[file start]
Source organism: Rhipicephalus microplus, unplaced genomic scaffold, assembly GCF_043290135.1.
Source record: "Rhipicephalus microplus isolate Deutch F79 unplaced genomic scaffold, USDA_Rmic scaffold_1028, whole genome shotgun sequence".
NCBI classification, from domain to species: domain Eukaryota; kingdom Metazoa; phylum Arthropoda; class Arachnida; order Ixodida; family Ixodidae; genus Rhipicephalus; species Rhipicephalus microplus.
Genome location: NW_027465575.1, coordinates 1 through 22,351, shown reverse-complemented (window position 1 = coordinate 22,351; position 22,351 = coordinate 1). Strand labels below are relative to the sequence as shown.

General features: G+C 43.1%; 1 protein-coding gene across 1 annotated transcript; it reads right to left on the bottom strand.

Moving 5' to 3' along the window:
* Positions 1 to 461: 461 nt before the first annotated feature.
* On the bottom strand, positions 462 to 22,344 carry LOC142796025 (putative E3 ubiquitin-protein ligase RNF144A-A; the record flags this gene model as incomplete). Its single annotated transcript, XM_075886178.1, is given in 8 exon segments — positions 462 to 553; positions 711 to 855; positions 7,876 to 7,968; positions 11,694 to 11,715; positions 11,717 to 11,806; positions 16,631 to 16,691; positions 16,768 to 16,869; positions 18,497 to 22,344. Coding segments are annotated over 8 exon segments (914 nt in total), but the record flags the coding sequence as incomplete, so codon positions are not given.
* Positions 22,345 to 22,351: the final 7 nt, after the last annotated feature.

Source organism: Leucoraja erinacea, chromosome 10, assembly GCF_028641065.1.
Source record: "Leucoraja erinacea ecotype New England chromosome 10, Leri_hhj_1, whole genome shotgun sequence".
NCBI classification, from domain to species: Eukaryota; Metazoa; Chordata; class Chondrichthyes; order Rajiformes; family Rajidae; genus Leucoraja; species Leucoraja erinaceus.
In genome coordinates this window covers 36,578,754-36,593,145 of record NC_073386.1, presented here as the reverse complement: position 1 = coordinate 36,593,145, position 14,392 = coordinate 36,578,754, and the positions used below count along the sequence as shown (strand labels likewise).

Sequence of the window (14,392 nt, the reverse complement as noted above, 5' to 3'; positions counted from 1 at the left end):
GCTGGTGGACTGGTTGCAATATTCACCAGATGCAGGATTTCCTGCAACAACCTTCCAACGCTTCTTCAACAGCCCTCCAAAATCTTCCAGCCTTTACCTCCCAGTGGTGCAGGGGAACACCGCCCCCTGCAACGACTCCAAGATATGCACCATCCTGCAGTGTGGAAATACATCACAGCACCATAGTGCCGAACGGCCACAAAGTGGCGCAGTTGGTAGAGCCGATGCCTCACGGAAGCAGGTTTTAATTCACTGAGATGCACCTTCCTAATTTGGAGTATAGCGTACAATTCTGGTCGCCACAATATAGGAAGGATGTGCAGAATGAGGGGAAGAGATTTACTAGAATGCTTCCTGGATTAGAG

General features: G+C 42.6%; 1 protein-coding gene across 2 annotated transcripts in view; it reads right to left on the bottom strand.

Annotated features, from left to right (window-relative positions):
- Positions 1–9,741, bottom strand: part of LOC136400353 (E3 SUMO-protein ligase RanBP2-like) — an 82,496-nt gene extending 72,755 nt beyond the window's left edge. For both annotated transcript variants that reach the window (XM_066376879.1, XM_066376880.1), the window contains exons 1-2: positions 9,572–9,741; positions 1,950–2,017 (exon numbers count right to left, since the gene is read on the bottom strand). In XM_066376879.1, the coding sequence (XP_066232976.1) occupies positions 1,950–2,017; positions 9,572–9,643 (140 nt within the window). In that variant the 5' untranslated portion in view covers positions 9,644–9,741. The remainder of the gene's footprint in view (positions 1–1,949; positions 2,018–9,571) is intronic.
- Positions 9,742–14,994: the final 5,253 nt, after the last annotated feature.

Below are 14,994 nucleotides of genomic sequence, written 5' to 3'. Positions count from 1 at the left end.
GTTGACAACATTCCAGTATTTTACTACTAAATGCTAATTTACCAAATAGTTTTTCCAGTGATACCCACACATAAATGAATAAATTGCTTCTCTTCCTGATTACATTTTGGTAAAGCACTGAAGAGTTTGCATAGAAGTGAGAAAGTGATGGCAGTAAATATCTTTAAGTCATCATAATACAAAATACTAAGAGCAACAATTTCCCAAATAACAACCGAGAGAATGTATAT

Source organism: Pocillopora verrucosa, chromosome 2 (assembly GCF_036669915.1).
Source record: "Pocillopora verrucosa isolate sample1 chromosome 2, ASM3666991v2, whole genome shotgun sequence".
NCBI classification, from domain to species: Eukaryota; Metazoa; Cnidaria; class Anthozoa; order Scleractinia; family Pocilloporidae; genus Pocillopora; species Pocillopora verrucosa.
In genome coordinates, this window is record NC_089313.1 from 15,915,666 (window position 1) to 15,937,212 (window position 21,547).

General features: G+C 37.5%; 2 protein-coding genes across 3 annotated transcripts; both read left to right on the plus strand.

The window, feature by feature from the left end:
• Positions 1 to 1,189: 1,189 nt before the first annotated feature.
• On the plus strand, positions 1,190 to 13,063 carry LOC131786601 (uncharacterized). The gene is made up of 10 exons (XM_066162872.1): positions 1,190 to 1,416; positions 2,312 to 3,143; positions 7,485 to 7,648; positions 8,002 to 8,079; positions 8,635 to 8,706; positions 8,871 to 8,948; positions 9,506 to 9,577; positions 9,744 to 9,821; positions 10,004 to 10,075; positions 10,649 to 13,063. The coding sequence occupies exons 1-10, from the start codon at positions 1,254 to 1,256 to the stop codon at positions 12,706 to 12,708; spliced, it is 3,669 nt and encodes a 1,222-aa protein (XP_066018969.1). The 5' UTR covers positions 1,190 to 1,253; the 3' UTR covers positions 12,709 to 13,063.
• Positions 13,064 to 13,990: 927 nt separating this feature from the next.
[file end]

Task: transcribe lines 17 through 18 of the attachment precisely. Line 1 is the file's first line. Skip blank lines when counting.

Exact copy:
Annotated features, from left to right (window-relative positions):
- Positions 1–9,741, bottom strand: part of LOC136400353 (E3 SUMO-protein ligase RanBP2-like) — an 82,496-nt gene extending 72,755 nt beyond the window's left edge. For both annotated transcript variants that reach the window (XM_066376879.1, XM_066376880.1), the window contains exons 1-2: positions 9,572–9,741; positions 1,950–2,017 (exon numbers count right to left, since the gene is read on the bottom strand). In XM_066376879.1, the coding sequence (XP_066232976.1) occupies positions 1,950–2,017; positions 9,572–9,643 (140 nt within the window). In that variant the 5' untranslated portion in view covers positions 9,644–9,741. The remainder of the gene's footprint in view (positions 1–1,949; positions 2,018–9,571) is intronic.